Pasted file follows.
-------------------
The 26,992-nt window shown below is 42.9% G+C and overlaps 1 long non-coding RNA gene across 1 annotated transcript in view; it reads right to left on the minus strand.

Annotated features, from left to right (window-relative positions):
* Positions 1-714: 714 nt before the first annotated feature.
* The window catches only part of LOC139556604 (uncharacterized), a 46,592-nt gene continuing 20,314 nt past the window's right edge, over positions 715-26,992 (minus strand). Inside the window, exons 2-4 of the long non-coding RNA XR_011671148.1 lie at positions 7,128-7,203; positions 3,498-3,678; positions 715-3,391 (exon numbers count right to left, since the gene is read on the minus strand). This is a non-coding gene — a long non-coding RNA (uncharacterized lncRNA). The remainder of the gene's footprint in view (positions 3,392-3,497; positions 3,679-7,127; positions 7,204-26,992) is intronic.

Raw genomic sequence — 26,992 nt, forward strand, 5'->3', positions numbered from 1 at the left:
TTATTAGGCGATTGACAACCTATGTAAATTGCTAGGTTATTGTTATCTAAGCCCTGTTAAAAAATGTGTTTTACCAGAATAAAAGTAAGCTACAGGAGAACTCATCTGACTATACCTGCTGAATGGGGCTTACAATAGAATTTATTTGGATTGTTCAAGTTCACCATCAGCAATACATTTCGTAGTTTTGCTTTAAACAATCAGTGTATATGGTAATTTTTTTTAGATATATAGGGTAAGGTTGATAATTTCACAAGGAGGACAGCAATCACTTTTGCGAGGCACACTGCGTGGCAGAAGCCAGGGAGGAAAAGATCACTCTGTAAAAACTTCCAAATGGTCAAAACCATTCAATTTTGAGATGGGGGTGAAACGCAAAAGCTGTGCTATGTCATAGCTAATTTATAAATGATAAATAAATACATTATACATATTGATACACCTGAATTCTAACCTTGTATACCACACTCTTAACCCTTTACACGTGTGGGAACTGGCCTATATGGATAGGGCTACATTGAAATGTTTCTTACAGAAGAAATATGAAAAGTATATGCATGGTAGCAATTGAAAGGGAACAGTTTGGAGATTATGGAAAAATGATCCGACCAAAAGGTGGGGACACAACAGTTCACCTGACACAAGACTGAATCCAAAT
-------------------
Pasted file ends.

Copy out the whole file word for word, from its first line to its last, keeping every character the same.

The 26,992-nt window shown below is 42.9% G+C and overlaps 1 long non-coding RNA gene across 1 annotated transcript in view; it reads right to left on the minus strand.

Annotated features, from left to right (window-relative positions):
* Positions 1-714: 714 nt before the first annotated feature.
* The window catches only part of LOC139556604 (uncharacterized), a 46,592-nt gene continuing 20,314 nt past the window's right edge, over positions 715-26,992 (minus strand). Inside the window, exons 2-4 of the long non-coding RNA XR_011671148.1 lie at positions 7,128-7,203; positions 3,498-3,678; positions 715-3,391 (exon numbers count right to left, since the gene is read on the minus strand). This is a non-coding gene — a long non-coding RNA (uncharacterized lncRNA). The remainder of the gene's footprint in view (positions 3,392-3,497; positions 3,679-7,127; positions 7,204-26,992) is intronic.

Raw genomic sequence — 26,992 nt, forward strand, 5'->3', positions numbered from 1 at the left:
TTATTAGGCGATTGACAACCTATGTAAATTGCTAGGTTATTGTTATCTAAGCCCTGTTAAAAAATGTGTTTTACCAGAATAAAAGTAAGCTACAGGAGAACTCATCTGACTATACCTGCTGAATGGGGCTTACAATAGAATTTATTTGGATTGTTCAAGTTCACCATCAGCAATACATTTCGTAGTTTTGCTTTAAACAATCAGTGTATATGGTAATTTTTTTTAGATATATAGGGTAAGGTTGATAATTTCACAAGGAGGACAGCAATCACTTTTGCGAGGCACACTGCGTGGCAGAAGCCAGGGAGGAAAAGATCACTCTGTAAAAACTTCCAAATGGTCAAAACCATTCAATTTTGAGATGGGGGTGAAACGCAAAAGCTGTGCTATGTCATAGCTAATTTATAAATGATAAATAAATACATTATACATATTGATACACCTGAATTCTAACCTTGTATACCACACTCTTAACCCTTTACACGTGTGGGAACTGGCCTATATGGATAGGGCTACATTGAAATGTTTCTTACAGAAGAAATATGAAAAGTATATGCATGGTAGCAATTGAAAGGGAACAGTTTGGAGATTATGGAAAAATGATCCGACCAAAAGGTGGGGACACAACAGTTCACCTGACACAAGACTGAATCCAAAT